In October 2015, NordAN General Assembly adopted a resolution stressing that the monopoly system is an important corner-stone of Iceland´s effective alcohol policy. NordAN “strongly urges members of the Icelandic Parliament, Alþingi, to veto the bill proposing the abolition of a public monopoly on sales of alcohol and authorizing the right to sell alcohol at all retail outlets which is now being dealt with by the Parliament.”
The bill continues in the Parliament and was lastly (March 2016) approved by a majority of members of the Icelandic Parliament (‘Alþingi’) General Affairs Committee. The bill received the endorsement of a cross-party majority of committee MPs and moved on to Alþingi for further legislative processing.
“It did not surprise that the majority of the Committee of Judicial Affairs and Education approved the „alcohol bill“,” said Arni Einarsson, NordAN board member from Iceland. “The committee consists of nine members, thereoff are four of them among the movers of the proposal. It is of course a matter of question why all the evidence based information and arguments provided against the bill and the strong opposition on behalf of all those working in the field of public health, health promotion, prevention and child and youth affairs has so little weight in the minds of these “public servants“. In addition all recent polls show that a majority of Icelanders do not want to change the system regarding retail sale of alcohol.”
Marketing and advertising
While article 20 of the current alcohol laws bans totally advertisement of alcohol beverages, the alcohol industry has found and uses loopholes regarding beer – for example by advertising low alcohol content versions with same firm brand and trademarks. Advertising was common in newspapers but when police put focus on editors instead of the industry they have decreased but increased in TV instead. Are also not uncommon as sponsors on radio programs and are seen in sports arena, especially football areas.
Alcohol policy strategy
There is available a comprehensive policy on alcohol- and drug prevention until 2020 adopted by the government in 2014. The first alcohol action plan based on this policy was supposed to be introduced in 2014. It has not yet been launched.
Main topics of the policy are:
To limit access to alchol and other drugs
Protect vulnerable groups against negative influences caused by alcohol and other drugs
Prevent young people from starting to use alcohol and other drugs
Reduce number of those who develop harmful use of alcohol and other drugs
To ensure integrated service based on best knowledge and quality for people with alcohol and drug problems
To reduce number of deaths caused by alcohol and drugs.
The policy also emphasizes the necessity of public health perspectives when decisions are made concerning alcohol and drugs and the importance of activating the whole society in awareness and solidarity for actions taken regarding alcohol and drugs.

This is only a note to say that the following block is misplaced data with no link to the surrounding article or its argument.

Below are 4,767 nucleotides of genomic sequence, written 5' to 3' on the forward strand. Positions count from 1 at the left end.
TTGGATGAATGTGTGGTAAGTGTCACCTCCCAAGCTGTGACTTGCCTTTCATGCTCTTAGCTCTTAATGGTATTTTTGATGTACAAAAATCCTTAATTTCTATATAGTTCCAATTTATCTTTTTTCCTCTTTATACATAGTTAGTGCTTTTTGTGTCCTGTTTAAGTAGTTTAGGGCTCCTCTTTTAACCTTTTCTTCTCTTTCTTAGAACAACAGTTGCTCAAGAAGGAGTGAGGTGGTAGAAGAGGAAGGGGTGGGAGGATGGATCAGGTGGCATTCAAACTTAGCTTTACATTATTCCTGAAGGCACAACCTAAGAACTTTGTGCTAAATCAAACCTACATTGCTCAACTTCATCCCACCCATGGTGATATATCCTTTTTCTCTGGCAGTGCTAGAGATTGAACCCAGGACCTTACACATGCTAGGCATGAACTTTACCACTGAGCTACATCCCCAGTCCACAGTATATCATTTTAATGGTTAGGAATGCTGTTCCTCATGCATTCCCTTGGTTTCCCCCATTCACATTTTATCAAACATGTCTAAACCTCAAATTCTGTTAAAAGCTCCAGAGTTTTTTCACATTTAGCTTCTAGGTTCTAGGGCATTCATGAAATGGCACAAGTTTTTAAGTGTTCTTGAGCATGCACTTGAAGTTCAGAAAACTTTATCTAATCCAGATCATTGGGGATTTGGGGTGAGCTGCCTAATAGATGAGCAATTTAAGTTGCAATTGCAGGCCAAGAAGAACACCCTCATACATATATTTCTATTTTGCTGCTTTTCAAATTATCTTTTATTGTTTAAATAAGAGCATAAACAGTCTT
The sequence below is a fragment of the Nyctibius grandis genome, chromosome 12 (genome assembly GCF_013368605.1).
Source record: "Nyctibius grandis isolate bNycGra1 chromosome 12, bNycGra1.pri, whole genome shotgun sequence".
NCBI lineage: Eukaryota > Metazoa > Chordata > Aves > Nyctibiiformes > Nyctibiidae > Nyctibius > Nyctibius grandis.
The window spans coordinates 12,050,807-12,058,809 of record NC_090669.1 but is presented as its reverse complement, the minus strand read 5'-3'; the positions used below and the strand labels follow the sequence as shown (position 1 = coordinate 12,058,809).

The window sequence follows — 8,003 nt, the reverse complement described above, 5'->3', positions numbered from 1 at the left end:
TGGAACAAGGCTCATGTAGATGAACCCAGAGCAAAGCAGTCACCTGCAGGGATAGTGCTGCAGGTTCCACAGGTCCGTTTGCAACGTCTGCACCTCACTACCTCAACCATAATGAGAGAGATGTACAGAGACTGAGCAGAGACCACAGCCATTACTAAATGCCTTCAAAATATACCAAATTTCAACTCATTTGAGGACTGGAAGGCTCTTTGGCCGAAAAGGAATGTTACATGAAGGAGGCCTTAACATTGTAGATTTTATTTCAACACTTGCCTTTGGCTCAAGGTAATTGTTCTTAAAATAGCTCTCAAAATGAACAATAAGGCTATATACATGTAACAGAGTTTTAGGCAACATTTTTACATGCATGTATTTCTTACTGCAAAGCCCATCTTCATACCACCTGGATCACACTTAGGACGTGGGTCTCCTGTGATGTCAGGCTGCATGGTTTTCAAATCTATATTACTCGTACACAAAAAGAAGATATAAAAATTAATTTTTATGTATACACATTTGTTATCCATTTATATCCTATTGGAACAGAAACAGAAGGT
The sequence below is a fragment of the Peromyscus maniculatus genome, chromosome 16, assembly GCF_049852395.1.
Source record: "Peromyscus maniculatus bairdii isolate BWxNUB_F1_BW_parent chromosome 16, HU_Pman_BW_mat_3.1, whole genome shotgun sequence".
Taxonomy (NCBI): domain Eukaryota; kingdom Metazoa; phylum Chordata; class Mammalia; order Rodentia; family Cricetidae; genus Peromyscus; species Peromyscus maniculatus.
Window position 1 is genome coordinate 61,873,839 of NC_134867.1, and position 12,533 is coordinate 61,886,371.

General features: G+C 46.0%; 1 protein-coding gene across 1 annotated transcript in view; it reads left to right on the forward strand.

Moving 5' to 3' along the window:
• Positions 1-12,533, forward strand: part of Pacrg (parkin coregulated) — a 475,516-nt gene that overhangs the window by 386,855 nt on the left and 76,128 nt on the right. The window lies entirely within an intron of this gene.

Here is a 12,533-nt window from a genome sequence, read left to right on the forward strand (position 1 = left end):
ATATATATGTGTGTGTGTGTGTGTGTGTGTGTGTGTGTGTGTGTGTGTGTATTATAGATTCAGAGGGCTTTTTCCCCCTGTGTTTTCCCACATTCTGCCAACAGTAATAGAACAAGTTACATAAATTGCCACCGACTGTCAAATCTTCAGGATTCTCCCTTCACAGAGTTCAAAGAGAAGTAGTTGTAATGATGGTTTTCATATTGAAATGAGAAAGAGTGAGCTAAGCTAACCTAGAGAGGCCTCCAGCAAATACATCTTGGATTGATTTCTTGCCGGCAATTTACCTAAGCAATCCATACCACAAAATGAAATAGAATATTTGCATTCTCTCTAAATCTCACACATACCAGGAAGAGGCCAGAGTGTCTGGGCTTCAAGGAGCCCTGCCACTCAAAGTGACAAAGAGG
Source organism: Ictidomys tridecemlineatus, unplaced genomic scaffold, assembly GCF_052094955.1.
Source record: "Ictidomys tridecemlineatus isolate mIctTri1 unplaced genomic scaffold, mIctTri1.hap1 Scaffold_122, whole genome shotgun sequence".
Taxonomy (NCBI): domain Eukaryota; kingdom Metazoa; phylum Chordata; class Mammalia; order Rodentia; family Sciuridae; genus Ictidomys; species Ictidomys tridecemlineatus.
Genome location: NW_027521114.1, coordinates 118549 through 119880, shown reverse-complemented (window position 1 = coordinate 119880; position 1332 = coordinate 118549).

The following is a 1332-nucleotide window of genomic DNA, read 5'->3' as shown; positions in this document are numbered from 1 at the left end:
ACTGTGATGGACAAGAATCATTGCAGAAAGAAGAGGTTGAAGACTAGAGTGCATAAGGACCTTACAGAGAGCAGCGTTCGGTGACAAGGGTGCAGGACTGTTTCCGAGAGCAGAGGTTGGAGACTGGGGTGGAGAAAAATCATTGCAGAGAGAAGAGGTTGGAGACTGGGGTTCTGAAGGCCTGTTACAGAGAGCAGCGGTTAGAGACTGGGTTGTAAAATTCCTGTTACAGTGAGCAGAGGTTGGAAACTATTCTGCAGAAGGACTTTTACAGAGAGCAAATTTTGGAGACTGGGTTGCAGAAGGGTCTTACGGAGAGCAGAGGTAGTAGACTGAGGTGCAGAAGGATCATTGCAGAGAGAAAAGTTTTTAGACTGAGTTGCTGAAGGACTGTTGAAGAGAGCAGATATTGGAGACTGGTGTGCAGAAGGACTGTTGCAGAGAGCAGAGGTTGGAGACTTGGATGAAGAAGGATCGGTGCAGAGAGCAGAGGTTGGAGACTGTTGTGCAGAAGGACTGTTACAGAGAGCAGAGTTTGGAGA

In addition to this there are clear cornerstones in alcohol policy in Iceland confirmed by laws and regulations like:
Monopoly for off-premise sales for strong beer, wine and spirits;
20 years minimum legal age limits for on- and off-premise sales for beer / wine / spirits,
High alcohol tax;
Maximum 0,05 promille legal blood alcohol concentration (BAC) when driving a vehicle;
Ban on alcohol advertising.
Recent policy papers concerning or including alcohol related issues show no indications of changing these cornerstones, except a MP bill submitted to the parliament in September 2014 which has not been passed yet.
Iceland has a long history and tradition of non-governmental non-profit organizations working in various fields. Many are engaged in health and social welfare, sports and education. Some have formed coalitions or networks around certain issues to strengthen their efforts and position. One of these networks is Cooperation Council for Alcohol and Drug Prevention in Iceland – Samfo. Samfo is a cooperative platform for more than twenty national NGO‘s in Iceland. The aim of the cooperation is to activate and strengthen cooperation between non-governmental organizations which support an active alcohol and drug control policy in the country. Policy that has public interest and public health promotion as a goal.
Samfo has launched and executed some national prevention projects in the field of alcohol and drugs. Every year the network organizes so-called Week 43; awareness week with focus on prevention and the role of NGO’s in the society.
There is great interest among the member organizations to strengthen this network and deepen their cooperation.
In a survey by the Medical Directorate of Health in Iceland, conducted in November/December 2013, about 47% of the respondents said that relative(s) or someone in their closest social environment had drunk too much once or more often during the last 12 months; about 60% said this had had negative impact on them. 30% said they had been harassed by drunken people in bars, restaurants or private parties during the last 12 months. 13% said so in a similar survey conducted in 2001. Young people were more exposed than the older ones. 25% had been annoyed by drunken people in the streets or other open public places; 22% said this had scared them. Young people and people living in the capital area were more likely to complain about this.